Let’s examine some of the most important factors more closely:
A capacity factor measures the running intensity of a generating unit.
A crucial shift has taken place last year: the average capacity factor of natural gas combined-cycle plants ended up higher than coal power plants.
What does this mean?
For example, a capacity factor approaching 100% tells us that this unit is 1) operating near its maximum possible power output and 2) operating almost constantly. This increase of capacity factor indicates that electricity generation in the United States is shifting towards using a mix of energy sources. In fact, the use of coal steam power plants has experienced a steady decline in the past ten years, while the utilization of natural gas combined-cycle plants is much higher today.
This extension aligns with American’s demand for solar energy, and continues to support a green energy future for the U.S.
The solar industry has emerged as a major economic driver and is becoming a robust industry. Over 170,000 people are employed by the solar industry.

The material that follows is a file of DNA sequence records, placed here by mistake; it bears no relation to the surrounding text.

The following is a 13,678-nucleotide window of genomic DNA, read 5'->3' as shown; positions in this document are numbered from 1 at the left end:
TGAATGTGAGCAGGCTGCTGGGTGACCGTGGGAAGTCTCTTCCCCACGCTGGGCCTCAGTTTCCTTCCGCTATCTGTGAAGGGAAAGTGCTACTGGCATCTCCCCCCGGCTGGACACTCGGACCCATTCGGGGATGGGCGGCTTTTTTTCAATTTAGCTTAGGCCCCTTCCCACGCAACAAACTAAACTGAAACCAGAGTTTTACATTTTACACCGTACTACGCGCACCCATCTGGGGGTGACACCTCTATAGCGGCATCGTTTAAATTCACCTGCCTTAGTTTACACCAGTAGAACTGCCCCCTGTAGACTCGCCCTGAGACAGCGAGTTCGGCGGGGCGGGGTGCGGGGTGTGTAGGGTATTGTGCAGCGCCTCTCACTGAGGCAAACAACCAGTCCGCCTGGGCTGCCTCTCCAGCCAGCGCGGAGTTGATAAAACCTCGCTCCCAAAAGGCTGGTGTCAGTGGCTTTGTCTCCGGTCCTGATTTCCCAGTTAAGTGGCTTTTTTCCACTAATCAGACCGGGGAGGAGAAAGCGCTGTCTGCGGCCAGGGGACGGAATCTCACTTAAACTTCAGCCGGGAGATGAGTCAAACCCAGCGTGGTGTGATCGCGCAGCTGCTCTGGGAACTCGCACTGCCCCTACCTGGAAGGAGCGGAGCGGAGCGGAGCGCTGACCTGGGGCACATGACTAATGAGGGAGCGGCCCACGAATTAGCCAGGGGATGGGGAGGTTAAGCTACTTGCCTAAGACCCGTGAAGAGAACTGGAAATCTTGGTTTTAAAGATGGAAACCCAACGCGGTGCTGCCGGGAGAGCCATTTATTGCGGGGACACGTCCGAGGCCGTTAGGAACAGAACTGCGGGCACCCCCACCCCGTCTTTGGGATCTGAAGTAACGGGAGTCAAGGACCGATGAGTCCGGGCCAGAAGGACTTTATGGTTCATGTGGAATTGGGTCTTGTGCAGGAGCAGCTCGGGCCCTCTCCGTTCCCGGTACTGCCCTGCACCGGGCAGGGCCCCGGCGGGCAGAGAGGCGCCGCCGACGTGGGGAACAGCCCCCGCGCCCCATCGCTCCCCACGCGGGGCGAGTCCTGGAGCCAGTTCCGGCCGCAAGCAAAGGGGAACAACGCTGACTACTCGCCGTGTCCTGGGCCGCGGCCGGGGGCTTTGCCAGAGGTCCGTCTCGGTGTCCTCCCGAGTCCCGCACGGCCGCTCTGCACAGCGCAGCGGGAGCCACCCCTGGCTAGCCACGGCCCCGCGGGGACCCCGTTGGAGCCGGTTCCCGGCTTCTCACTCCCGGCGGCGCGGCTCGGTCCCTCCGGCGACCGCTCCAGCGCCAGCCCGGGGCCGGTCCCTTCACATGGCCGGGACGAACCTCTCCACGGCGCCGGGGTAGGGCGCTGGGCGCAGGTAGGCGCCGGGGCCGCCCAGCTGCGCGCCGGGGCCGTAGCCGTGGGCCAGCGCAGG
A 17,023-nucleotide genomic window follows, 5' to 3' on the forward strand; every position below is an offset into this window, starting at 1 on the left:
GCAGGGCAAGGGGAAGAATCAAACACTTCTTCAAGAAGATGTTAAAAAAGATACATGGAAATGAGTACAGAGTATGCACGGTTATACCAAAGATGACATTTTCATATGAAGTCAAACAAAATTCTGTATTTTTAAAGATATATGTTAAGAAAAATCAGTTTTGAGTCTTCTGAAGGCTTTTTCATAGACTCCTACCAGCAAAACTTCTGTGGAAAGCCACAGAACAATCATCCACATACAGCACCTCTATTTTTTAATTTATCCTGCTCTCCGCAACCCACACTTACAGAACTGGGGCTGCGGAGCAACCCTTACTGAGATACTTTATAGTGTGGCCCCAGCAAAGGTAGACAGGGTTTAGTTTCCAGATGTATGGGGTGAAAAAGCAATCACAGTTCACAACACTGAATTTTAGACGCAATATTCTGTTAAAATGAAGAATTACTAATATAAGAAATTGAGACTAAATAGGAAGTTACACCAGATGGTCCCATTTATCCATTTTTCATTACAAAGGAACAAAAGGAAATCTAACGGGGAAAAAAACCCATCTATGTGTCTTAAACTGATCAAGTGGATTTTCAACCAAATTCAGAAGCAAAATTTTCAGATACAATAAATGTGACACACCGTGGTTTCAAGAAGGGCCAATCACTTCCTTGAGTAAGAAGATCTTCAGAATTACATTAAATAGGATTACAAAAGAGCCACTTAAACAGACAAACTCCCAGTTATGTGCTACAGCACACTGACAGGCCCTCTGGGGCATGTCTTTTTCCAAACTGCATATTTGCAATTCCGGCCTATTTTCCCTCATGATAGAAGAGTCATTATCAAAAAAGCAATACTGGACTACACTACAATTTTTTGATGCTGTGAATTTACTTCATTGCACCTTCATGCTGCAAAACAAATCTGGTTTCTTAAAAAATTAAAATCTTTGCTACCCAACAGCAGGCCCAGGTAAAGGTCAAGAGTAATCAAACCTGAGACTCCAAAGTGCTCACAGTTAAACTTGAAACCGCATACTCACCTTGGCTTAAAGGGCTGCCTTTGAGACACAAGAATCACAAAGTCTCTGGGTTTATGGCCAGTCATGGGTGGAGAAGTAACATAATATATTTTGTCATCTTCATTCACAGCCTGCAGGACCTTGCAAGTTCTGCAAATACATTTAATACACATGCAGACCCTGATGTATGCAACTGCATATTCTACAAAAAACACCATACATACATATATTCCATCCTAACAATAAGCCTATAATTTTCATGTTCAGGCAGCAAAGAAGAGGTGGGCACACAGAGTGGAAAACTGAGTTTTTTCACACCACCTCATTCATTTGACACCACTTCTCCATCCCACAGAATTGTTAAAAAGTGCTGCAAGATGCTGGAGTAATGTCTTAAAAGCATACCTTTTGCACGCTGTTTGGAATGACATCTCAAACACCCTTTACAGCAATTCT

Solar is providing increasingly cheaper and more reliable power, while allowing for domestic energy independence. In 2014, 32% of all new electric generation came from solar, largely because solar is economically viable. The abrupt end to this program will crush growth and set the industry back. What is needed is a clear ramp to allow a transition to new business models that allow for continued and possibly accelerated growth. You may have seen Schwarzenegger’s facebook post about climate change, but what you might not know is that he started the Million Solar Roofs initiative, which lead into the California Solar Initiative. Read on to find how why we should follow this model and extend the ITC.
After working in the solar industry for over a decade, it’s hard to imagine not understanding the most fundamental details about solar power, including how much it costs, where it’s suitable, and so on.
But the reality is that the average homeowner doesn’t know that much about going solar.
In order to learn more we decided to directly ask prospective solar customers during the signup process (i.e. when filling out a solar request form). While we don’t claim to have come to a scientific consensus here (n=220) we do think these results are consistent with our experience in what potential solar customers most want to know.
And big surprise: everyone wants to know how much it’s going to cost.Continue reading